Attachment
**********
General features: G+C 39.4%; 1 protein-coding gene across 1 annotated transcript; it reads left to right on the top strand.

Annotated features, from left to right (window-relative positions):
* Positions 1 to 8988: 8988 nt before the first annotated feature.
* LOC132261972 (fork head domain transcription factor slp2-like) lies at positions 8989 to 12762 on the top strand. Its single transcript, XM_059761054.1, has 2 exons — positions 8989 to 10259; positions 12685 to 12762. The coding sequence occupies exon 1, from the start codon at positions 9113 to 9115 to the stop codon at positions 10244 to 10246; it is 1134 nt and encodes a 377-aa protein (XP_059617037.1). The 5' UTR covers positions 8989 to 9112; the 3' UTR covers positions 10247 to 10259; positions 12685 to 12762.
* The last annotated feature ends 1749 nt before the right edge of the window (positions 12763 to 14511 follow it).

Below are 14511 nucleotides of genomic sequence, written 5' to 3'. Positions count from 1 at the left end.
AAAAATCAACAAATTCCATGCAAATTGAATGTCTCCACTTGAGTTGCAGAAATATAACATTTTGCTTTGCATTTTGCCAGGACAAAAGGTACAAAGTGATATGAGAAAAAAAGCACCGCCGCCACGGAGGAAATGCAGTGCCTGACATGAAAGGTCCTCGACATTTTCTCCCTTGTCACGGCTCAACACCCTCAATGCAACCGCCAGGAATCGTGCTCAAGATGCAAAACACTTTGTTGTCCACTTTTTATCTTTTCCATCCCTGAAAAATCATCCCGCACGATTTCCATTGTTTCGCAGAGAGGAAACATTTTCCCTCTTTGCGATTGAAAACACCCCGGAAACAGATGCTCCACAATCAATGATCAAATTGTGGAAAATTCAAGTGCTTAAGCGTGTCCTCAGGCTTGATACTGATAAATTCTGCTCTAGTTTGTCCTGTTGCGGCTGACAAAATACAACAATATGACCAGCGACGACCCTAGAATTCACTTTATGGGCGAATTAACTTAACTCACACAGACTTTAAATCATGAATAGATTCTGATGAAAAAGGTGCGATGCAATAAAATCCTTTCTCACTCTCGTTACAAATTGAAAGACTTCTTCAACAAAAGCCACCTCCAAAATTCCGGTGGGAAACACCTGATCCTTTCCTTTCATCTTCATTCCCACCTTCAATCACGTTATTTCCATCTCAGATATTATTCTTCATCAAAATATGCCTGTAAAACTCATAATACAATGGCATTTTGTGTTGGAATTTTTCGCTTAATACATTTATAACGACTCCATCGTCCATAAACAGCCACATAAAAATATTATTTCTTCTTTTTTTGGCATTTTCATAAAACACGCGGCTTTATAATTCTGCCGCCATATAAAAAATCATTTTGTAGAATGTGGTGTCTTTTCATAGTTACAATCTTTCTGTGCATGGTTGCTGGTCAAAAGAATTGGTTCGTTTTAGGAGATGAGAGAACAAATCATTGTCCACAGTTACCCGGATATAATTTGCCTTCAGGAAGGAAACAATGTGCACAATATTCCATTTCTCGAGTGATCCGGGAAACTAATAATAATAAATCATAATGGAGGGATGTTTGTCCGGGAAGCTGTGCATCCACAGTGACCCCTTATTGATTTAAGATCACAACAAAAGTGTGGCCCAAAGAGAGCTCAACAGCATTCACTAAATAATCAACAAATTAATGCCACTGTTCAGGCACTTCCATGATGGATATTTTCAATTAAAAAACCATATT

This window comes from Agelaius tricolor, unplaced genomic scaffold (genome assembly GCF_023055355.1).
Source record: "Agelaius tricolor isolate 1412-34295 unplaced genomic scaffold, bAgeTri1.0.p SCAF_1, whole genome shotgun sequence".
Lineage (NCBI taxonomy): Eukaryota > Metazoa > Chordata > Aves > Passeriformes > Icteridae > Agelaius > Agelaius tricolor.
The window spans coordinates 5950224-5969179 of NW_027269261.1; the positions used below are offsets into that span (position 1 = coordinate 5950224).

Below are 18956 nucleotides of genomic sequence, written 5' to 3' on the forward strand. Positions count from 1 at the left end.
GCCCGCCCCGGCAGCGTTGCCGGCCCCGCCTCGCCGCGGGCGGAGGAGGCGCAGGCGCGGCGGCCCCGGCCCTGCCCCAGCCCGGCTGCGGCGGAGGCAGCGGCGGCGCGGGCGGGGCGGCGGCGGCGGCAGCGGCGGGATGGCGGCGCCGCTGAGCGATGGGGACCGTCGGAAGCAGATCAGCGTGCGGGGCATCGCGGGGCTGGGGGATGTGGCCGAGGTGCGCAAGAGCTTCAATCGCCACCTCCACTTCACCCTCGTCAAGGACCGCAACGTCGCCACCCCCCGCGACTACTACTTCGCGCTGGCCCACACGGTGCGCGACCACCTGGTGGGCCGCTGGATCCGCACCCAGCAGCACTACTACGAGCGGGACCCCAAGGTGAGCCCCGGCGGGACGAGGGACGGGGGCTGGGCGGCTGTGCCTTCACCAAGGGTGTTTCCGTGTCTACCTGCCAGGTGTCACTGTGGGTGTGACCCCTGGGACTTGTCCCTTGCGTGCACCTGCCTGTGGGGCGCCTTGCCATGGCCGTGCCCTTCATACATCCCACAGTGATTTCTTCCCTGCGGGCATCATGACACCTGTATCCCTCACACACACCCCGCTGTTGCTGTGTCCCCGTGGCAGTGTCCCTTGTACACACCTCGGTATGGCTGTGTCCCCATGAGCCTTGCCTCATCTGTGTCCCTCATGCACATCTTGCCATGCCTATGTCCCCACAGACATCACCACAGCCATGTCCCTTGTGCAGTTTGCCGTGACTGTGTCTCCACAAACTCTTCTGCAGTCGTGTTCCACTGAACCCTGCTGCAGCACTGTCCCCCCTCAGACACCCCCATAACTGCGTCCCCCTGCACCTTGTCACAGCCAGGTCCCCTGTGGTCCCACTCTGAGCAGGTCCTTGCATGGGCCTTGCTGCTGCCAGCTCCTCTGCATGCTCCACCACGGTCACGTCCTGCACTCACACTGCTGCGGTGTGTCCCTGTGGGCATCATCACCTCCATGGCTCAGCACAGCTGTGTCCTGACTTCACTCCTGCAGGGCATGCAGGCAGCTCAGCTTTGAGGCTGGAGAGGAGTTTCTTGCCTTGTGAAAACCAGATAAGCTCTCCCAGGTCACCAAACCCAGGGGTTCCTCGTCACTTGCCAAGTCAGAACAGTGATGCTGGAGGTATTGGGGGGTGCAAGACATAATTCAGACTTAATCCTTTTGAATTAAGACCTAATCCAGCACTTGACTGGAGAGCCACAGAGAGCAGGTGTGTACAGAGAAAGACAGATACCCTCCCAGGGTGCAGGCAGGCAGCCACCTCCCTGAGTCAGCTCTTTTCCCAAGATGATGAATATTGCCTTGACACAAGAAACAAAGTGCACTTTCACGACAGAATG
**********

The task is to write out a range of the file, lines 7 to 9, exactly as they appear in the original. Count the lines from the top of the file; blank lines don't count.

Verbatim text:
AAAAATCAACAAATTCCATGCAAATTGAATGTCTCCACTTGAGTTGCAGAAATATAACATTTTGCTTTGCATTTTGCCAGGACAAAAGGTACAAAGTGATATGAGAAAAAAAGCACCGCCGCCACGGAGGAAATGCAGTGCCTGACATGAAAGGTCCTCGACATTTTCTCCCTTGTCACGGCTCAACACCCTCAATGCAACCGCCAGGAATCGTGCTCAAGATGCAAAACACTTTGTTGTCCACTTTTTATCTTTTCCATCCCTGAAAAATCATCCCGCACGATTTCCATTGTTTCGCAGAGAGGAAACATTTTCCCTCTTTGCGATTGAAAACACCCCGGAAACAGATGCTCCACAATCAATGATCAAATTGTGGAAAATTCAAGTGCTTAAGCGTGTCCTCAGGCTTGATACTGATAAATTCTGCTCTAGTTTGTCCTGTTGCGGCTGACAAAATACAACAATATGACCAGCGACGACCCTAGAATTCACTTTATGGGCGAATTAACTTAACTCACACAGACTTTAAATCATGAATAGATTCTGATGAAAAAGGTGCGATGCAATAAAATCCTTTCTCACTCTCGTTACAAATTGAAAGACTTCTTCAACAAAAGCCACCTCCAAAATTCCGGTGGGAAACACCTGATCCTTTCCTTTCATCTTCATTCCCACCTTCAATCACGTTATTTCCATCTCAGATATTATTCTTCATCAAAATATGCCTGTAAAACTCATAATACAATGGCATTTTGTGTTGGAATTTTTCGCTTAATACATTTATAACGACTCCATCGTCCATAAACAGCCACATAAAAATATTATTTCTTCTTTTTTTGGCATTTTCATAAAACACGCGGCTTTATAATTCTGCCGCCATATAAAAAATCATTTTGTAGAATGTGGTGTCTTTTCATAGTTACAATCTTTCTGTGCATGGTTGCTGGTCAAAAGAATTGGTTCGTTTTAGGAGATGAGAGAACAAATCATTGTCCACAGTTACCCGGATATAATTTGCCTTCAGGAAGGAAACAATGTGCACAATATTCCATTTCTCGAGTGATCCGGGAAACTAATAATAATAAATCATAATGGAGGGATGTTTGTCCGGGAAGCTGTGCATCCACAGTGACCCCTTATTGATTTAAGATCACAACAAAAGTGTGGCCCAAAGAGAGCTCAACAGCATTCACTAAATAATCAACAAATTAATGCCACTGTTCAGGCACTTCCATGATGGATATTTTCAATTAAAAAACCATATT

This window comes from Agelaius tricolor, unplaced genomic scaffold (genome assembly GCF_023055355.1).
Source record: "Agelaius tricolor isolate 1412-34295 unplaced genomic scaffold, bAgeTri1.0.p SCAF_1, whole genome shotgun sequence".